Across the nation, May 2009
NEWARK — The Newark church hosted a “Planting New Churches” workshop with the Kairos church-planting ministry.
Members from four states met to learn how to reach out to new people by planting new churches, Newark minister Steve Mahoney said.
Kairos leaders Stan Granberg and Scott Lambert were the featured presenters.
PENSACOLA — “Stealing is a sin,” said the sign in front of the Bellview church on a recent night.
That message proved too much of a temptation for a passing motorist, who was recorded pulling the letters from the sign.
However, the man came forward and apologized after friends recognized him on a video broadcast by the media, the Pensacola News Journal reported.
“The church’s immediate reaction was to forgive the young man for his admitted error,” the church elders said in a written statement.
After months of problems with vandalism and theft, preacher Michael Hatcher had set up a hidden camera to record the sign overnight.
ROLLING MEADOWS — The Cardinal Drive church hosted a sweetheart banquet recently. Preteens served a meal and presented a program.
About 140 people came, equal to the church’s Sunday morning attendance.
Angela Prickett and Lenora Harmon, who lead the children’s worship hour and preteen activities, organized the banquet.
“They are determined that their children have opportunities for service and training,” elder John Barhydt said. “It was a smashing success.”
PORT HURON — The Port Huron church building was one of many victims of a recent rash of vandalism. The church’s front doors and sign were covered with spraypainted graffiti.
“It’s sickening,” church member Jack Vaughn told The Times Herald. “It’s just one of those things you can’t understand.”
Vaughn changes the church’s sign weekly. Although he had picked a recent message before finding out about the graffiti, he told the newspaper it was fitting.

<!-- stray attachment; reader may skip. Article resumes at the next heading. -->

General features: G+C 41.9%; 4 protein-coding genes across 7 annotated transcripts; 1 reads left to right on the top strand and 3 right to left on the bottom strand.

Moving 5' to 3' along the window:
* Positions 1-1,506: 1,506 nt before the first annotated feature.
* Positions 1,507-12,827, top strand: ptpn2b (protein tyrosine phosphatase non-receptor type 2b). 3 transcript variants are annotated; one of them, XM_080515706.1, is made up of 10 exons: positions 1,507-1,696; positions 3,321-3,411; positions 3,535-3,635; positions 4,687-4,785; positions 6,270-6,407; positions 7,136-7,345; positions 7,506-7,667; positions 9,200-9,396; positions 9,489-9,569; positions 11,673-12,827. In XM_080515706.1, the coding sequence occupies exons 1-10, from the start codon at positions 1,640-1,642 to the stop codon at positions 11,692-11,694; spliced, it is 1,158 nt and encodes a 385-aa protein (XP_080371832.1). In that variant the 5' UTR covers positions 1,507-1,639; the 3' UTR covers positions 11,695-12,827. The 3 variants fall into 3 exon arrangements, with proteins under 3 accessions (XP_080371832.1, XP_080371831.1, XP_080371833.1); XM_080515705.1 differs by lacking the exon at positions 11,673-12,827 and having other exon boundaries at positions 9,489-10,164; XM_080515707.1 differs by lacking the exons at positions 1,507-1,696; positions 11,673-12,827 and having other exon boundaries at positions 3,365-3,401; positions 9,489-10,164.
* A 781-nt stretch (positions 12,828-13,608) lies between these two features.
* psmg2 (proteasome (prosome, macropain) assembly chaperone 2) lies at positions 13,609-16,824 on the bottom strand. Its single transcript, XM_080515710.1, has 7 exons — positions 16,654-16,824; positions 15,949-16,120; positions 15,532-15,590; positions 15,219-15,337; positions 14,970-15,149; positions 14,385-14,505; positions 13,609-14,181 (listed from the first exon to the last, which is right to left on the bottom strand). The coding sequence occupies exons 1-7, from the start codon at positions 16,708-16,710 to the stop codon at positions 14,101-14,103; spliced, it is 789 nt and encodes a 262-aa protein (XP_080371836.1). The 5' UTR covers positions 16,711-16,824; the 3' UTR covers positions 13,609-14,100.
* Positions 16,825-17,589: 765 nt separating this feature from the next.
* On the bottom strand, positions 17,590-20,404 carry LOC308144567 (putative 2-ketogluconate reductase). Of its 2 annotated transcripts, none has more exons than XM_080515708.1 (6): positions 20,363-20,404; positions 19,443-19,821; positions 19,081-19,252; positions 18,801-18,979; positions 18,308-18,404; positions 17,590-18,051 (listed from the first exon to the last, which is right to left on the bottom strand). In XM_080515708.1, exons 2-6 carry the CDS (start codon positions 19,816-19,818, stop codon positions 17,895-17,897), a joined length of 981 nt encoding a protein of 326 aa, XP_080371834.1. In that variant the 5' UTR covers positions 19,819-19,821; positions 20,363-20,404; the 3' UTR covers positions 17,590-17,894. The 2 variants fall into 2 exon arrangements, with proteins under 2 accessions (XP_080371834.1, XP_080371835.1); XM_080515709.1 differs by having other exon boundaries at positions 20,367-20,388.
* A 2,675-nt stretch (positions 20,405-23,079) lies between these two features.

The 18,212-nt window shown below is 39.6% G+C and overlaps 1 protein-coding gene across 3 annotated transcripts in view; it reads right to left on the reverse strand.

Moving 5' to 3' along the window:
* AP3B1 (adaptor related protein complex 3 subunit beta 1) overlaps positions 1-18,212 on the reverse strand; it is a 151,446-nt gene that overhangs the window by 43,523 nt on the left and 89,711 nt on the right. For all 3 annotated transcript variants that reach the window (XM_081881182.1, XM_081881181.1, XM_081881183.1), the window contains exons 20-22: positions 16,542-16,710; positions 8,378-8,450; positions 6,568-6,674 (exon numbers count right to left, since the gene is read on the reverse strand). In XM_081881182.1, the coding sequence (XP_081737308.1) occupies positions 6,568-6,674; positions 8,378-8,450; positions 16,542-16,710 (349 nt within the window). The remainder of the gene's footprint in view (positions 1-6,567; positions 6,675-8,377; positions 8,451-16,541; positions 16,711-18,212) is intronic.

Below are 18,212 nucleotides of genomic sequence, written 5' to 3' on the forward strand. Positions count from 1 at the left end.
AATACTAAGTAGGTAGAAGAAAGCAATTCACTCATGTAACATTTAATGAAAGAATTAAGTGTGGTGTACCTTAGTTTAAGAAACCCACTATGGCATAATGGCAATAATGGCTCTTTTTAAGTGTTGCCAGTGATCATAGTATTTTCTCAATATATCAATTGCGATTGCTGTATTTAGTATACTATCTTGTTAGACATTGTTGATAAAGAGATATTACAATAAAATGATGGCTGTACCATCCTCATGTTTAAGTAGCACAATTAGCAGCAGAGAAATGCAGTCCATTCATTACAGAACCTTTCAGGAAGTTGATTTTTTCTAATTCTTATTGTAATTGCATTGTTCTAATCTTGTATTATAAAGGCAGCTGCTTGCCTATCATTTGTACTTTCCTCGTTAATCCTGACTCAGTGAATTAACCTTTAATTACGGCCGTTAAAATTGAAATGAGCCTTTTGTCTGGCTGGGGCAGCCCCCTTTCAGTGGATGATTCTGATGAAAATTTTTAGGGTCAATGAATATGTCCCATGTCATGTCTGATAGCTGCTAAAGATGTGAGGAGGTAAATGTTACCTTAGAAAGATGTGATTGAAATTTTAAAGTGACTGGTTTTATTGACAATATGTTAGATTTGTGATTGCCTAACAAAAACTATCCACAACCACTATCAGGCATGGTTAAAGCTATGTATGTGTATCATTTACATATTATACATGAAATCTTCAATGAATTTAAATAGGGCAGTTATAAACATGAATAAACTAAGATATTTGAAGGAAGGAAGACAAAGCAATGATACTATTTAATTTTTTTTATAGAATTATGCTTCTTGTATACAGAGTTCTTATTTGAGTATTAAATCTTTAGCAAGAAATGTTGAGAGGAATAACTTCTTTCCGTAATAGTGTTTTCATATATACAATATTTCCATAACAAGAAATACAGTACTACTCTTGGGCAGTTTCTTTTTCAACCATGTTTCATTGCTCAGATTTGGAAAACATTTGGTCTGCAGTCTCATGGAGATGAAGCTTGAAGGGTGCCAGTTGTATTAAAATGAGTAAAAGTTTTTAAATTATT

“You master your enemies by forgiveness, not force,” it read.
MIDWEST CITY — After fires destroyed homes and displaced hundreds of Oklahomans, the Eastside church partnered with Churches of Christ Disaster Relief Effort to open a relief site offering food and clothing.
Associate minister James Trent told The Oklahoman the church had helped tornado victims in February and wanted to come to the aid of recent fire victims. In February, the church served as Midwest City’s first temporary disaster relief facility.
LONGVIEW — Young ladies of all ages, from 4 to 92, attended the Harrison Street church’s annual ladies day program recently.
Bonnie Andrews from the West Side church in Marshall and Deidra Crowder from the Sheppard Street church in Mount Pleasant served as keynote speakers.
LUBBOCK — The 1,500-member Green Lawn church has begun construction on a 22,100-square-foot addition that will cost $3.7 million. It’s expected to be completed next spring, the Lubbock Avalanche-Journal reported.
ADAMSVILLE — Travis Morris is 98 and lives in a nursing home, but he hasn’t lost his passion for evangelism. Morris recently converted his roommate, who was baptized on a Thursday night, said Herb Stewart, an elder with the Savannah, Tenn., church.
“This is a story worth telling,” Stewart said.
HARRISONBURG — Twenty-three people attended a recent Sunday worship assembly at a new Hispanic church. Minister Lucas Vasconcellos helps present each service in English and Spanish.
“Harrisonburg is a city of many poultry plants where a great number of Hispanics work,” Vasconcellos said.